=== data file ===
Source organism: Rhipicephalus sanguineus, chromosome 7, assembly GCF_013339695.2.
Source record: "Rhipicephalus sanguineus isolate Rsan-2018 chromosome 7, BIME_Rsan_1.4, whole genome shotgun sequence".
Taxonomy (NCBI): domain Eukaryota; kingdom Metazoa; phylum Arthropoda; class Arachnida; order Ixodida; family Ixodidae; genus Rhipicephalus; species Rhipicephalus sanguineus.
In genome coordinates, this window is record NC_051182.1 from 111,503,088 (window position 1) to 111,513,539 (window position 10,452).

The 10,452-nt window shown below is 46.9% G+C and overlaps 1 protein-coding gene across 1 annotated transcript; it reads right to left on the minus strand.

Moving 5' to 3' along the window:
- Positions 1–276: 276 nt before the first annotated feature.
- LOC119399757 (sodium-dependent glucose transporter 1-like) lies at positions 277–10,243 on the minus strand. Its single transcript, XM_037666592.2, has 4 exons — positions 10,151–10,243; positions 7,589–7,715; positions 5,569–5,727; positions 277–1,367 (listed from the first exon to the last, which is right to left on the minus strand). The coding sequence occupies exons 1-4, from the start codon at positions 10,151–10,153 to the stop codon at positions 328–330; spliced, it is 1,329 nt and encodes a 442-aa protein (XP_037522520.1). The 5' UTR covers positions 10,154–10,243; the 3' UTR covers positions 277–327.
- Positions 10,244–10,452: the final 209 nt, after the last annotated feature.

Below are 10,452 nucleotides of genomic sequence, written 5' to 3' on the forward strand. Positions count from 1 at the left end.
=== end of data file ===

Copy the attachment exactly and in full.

Source organism: Rhipicephalus sanguineus, chromosome 7, assembly GCF_013339695.2.
Source record: "Rhipicephalus sanguineus isolate Rsan-2018 chromosome 7, BIME_Rsan_1.4, whole genome shotgun sequence".
Taxonomy (NCBI): domain Eukaryota; kingdom Metazoa; phylum Arthropoda; class Arachnida; order Ixodida; family Ixodidae; genus Rhipicephalus; species Rhipicephalus sanguineus.
In genome coordinates, this window is record NC_051182.1 from 111,503,088 (window position 1) to 111,513,539 (window position 10,452).

The 10,452-nt window shown below is 46.9% G+C and overlaps 1 protein-coding gene across 1 annotated transcript; it reads right to left on the minus strand.

Moving 5' to 3' along the window:
- Positions 1–276: 276 nt before the first annotated feature.
- LOC119399757 (sodium-dependent glucose transporter 1-like) lies at positions 277–10,243 on the minus strand. Its single transcript, XM_037666592.2, has 4 exons — positions 10,151–10,243; positions 7,589–7,715; positions 5,569–5,727; positions 277–1,367 (listed from the first exon to the last, which is right to left on the minus strand). The coding sequence occupies exons 1-4, from the start codon at positions 10,151–10,153 to the stop codon at positions 328–330; spliced, it is 1,329 nt and encodes a 442-aa protein (XP_037522520.1). The 5' UTR covers positions 10,154–10,243; the 3' UTR covers positions 277–327.
- Positions 10,244–10,452: the final 209 nt, after the last annotated feature.

Below are 10,452 nucleotides of genomic sequence, written 5' to 3' on the forward strand. Positions count from 1 at the left end.